It is general knowledge that air pollution can damage the airways. But how does it affect the cardiovascular system? This article reveals the role that air pollution – especially particulate matter – plays in the development of cardiovascular diseases.
At a glance
- Air pollution can be caused by soot, gases or airborne dust, for example.
- Air pollutants that are hazardous to health include particulate matter, ozone, nitrogen dioxide and sulfur dioxide.
- Particulate matter is a decisive risk factor for arteriosclerosis and therefore cardiovascular diseases.
- These include coronary heart disease, heart failure, heart attacks, strokes and high blood pressure.
- The level of particulate matter in Germany has been significantly reduced since the 1990s.
Note: The information in this article cannot and should not replace a medical consultation and must not be used for self-diagnosis or treatment.
What is air pollution?
The Bundes-Immissionsschutzgesetz (Federal Immission Control Act) regulates air pollution in Germany, specifically “changes to the natural composition of the air, especially as a result of smoke, soot, dust, gases, aerosols, vapors or odors”.
Numerous air pollutants can become harmful to human and animal health if their concentrations in the air exceed certain levels. The main air pollutants that have been proven to pose health risks include particulate matter, ozone, nitrogen dioxide and sulfur dioxide.
These air pollutants are primarily caused by humans through energy production, energy consumption, road traffic, agriculture and the production of goods, especially in the area of industrial production. There are also natural causes such as forest fires.
Of the air pollutants mentioned, particulate matter is the main one that causes changes to the arterial vessel walls (arteriosclerosis) and thus also leads to cardiovascular diseases.
Why does particulate matter pose such high risks to health?
Particulate matter is created by a wide range of both natural and man-made sources, especially:
- exhaust gases produced by internal-combustion engines
- abrasion from car tires, brakes and road surfaces
- emissions from heating systems and power plants
- gases from agriculture that contribute to the formation of particulate matter
Particulate matter falls within the air components described as “airborne particles”. Specifically, the term refers to all airborne particles with a diameter of less than 10 micrometers. Finer particles with a diameter of less than 2.5 micrometers are known as the “fine fraction” of the particulate matter. These particles are about the size of a red blood cell in the human blood and are invisible to the naked eye. There are also ultrafine particles, which have a diameter of less than 0.1 micrometers (one hundred billionths of a meter).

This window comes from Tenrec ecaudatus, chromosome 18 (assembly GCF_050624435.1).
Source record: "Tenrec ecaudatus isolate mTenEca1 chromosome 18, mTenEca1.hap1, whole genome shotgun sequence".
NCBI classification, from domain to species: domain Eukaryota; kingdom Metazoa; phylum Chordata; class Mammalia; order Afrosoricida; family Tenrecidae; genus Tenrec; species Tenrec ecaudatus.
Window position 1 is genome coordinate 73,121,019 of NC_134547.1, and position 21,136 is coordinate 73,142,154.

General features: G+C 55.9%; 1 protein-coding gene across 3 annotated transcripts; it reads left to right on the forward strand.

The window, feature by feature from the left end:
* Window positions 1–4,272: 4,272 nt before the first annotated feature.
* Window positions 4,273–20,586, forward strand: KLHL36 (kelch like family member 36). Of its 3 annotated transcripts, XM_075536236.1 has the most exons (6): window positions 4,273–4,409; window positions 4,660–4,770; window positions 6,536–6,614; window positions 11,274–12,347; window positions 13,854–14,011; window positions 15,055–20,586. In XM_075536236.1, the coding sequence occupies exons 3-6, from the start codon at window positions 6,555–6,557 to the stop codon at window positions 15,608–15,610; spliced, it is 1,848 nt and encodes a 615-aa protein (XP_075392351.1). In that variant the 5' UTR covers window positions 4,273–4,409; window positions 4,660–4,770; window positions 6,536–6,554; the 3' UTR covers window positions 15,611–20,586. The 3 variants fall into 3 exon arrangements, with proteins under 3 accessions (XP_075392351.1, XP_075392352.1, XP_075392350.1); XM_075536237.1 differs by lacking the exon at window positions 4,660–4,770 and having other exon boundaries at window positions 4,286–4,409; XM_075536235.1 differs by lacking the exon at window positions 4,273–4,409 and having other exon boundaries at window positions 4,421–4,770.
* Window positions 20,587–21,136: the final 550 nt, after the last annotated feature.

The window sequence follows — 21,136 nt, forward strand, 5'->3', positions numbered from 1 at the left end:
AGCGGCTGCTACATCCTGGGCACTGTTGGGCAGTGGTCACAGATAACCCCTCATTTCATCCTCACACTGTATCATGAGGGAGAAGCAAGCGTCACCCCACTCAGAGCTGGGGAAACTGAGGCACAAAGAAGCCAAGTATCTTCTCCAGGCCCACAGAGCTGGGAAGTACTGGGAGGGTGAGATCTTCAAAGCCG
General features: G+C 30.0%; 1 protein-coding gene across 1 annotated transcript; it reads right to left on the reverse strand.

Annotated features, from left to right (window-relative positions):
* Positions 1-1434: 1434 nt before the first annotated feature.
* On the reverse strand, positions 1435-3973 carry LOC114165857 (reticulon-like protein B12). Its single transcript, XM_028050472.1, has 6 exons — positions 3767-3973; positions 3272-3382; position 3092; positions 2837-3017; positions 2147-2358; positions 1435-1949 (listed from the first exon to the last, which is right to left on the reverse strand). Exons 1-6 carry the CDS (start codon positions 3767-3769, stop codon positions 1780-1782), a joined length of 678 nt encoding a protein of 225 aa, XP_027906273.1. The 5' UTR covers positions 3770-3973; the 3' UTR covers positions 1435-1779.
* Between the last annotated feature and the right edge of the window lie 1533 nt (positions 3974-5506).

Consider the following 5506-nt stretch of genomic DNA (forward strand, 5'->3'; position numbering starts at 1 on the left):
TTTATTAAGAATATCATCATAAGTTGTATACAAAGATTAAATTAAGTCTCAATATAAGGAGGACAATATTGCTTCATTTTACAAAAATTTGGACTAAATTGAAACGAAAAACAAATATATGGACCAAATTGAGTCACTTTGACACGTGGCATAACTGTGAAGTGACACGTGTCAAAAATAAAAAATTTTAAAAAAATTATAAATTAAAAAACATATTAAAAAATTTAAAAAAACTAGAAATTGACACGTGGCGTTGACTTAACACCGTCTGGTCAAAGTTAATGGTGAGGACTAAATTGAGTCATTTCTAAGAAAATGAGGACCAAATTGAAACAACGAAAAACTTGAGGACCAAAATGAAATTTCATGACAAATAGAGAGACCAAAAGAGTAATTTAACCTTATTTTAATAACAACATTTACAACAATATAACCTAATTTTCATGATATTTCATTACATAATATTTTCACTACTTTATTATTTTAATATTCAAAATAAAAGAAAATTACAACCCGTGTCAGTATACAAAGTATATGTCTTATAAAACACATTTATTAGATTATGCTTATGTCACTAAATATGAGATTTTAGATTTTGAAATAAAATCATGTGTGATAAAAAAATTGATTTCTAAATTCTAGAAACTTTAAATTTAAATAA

Particulate matter, especially ultrafine particles are considered to be particularly harmful to health compared to other air pollutants. This is because they can penetrate very deeply into the airways with the result that they remain in the body rather than being exhaled with the airflow like other air pollutants.
What makes particulates a health risk?
This video explains why particulates are a health risk.
This and other videos can also be found on YouTubeWatch now
How can particulate matter trigger cardiovascular diseases?
Air flows between the lungs and the cardiovascular system via the pulmonary alveoli (air sacs). Inhaled particulate matter can penetrate to this point and enter the bloodstream via the alveoli.
The processes that then follow have not yet been fully researched but experts believe that the particulate matter can trigger inflammation in the vessel walls. This increases the risk of arteriosclerosis – a vascular disease also known as “atherosclerosis” or “vascular calcification”.
Arteriosclerosis is associated with progressive damage to the arterial blood vessels: the vessel walls harden and deposits form in them that constrict the blood vessels.
Due to these vascular changes, arteriosclerosis can cause a number of cardiovascular diseases.
What preventive measures are there?
To reduce the health effects of particulate matter, the following limit values for particulate matter apply in Germany and Europe as a whole:
- The annual mean value must not exceed 40 micrograms per cubic meter of air.
- The daily mean value must not exceed 50 micrograms per cubic meter of air on more than 35 days per calendar year.
Although the level of particulate matter in Germany has been significantly reduced since the 1990s, in many places the levels are often still high enough to be damaging to health, especially in urban areas.
The National Air Pollution Control Programme established in 2019 aims to further improve air quality in Germany by 2030. For example, it establishes emission limits for various industrial sectors. The main objective of the program is to significantly reduce the levels of particulate matter as well as substances such as ammonia that promote its formation.
What is the air quality like in my region?
The latest information about the air quality in your region and Germany as a whole can be found on the Federal Environmental Agency (Umweltbundesamt) website.
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